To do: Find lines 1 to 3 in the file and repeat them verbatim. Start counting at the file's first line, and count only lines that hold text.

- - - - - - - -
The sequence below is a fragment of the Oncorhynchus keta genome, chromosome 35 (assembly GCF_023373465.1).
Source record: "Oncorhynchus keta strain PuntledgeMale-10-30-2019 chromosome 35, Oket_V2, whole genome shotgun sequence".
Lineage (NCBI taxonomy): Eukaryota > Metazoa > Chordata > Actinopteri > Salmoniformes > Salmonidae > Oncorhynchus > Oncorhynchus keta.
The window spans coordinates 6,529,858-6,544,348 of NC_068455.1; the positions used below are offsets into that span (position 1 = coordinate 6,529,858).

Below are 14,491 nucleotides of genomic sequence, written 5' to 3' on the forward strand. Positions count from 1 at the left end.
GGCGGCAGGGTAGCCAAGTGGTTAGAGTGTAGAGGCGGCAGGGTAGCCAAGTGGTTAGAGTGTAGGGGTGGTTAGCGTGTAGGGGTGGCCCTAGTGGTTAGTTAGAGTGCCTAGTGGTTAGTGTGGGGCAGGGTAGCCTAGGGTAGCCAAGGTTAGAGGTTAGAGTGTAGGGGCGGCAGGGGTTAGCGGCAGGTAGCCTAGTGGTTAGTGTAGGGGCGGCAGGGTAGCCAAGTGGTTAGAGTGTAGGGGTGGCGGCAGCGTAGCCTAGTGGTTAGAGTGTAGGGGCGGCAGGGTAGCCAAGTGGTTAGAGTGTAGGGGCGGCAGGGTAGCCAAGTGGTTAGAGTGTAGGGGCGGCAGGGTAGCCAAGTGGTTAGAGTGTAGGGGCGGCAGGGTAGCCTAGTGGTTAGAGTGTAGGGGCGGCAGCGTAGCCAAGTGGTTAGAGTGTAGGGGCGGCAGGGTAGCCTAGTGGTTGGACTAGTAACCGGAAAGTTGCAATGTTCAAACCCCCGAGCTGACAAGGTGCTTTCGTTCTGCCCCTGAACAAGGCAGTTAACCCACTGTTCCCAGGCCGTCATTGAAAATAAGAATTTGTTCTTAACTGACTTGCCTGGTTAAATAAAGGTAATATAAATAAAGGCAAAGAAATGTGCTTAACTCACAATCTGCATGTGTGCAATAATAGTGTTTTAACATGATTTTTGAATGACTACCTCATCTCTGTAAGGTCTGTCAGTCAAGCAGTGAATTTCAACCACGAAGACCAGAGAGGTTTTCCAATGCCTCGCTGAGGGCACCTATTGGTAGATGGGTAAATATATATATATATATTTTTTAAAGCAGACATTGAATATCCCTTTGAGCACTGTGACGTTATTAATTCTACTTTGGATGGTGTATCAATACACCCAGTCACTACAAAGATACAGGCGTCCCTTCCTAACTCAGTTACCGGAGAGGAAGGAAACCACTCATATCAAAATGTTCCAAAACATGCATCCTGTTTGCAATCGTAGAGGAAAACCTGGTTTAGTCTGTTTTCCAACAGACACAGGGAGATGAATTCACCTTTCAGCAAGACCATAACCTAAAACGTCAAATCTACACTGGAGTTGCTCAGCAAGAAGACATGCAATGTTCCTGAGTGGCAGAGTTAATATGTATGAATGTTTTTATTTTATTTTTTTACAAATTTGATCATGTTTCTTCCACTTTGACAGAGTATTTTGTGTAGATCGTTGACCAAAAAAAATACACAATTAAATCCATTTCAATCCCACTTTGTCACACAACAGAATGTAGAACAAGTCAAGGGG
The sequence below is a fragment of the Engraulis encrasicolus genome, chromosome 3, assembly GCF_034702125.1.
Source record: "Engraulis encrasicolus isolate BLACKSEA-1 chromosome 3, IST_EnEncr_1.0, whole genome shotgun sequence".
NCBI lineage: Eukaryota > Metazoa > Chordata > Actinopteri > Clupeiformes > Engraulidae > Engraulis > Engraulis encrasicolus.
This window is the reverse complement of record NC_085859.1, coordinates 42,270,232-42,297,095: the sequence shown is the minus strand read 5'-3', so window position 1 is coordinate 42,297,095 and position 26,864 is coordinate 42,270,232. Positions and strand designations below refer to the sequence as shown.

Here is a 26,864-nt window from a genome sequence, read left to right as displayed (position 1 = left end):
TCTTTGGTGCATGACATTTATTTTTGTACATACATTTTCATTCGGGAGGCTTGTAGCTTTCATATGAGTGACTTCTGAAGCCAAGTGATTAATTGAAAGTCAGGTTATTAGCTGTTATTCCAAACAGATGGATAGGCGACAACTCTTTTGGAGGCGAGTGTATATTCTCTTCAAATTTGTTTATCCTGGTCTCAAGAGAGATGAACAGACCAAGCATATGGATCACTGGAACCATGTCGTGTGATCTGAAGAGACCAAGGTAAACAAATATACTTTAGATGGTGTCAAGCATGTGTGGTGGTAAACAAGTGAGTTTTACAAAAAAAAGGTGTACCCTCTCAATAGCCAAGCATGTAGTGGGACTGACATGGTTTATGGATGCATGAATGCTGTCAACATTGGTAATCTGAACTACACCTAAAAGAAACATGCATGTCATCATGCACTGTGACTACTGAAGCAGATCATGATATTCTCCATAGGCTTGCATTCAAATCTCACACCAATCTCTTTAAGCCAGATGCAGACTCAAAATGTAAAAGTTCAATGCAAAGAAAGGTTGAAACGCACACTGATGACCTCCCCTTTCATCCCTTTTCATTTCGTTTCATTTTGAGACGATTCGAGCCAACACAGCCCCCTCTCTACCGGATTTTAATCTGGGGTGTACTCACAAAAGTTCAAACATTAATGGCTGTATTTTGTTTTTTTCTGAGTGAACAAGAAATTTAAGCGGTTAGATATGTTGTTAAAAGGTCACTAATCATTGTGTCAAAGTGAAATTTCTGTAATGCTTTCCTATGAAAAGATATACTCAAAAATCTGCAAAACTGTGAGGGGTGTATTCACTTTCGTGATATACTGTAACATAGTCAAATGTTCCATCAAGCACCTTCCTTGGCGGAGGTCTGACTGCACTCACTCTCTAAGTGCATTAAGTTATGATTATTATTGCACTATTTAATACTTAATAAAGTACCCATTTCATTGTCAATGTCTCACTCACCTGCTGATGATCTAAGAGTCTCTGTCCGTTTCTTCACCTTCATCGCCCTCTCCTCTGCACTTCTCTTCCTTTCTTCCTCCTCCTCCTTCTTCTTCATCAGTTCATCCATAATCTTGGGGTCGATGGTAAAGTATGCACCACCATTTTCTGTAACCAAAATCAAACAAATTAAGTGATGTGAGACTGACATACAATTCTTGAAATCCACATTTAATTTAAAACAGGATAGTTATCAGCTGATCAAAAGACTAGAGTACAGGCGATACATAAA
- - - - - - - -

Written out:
The sequence below is a fragment of the Oncorhynchus keta genome, chromosome 35 (assembly GCF_023373465.1).
Source record: "Oncorhynchus keta strain PuntledgeMale-10-30-2019 chromosome 35, Oket_V2, whole genome shotgun sequence".
Lineage (NCBI taxonomy): Eukaryota > Metazoa > Chordata > Actinopteri > Salmoniformes > Salmonidae > Oncorhynchus > Oncorhynchus keta.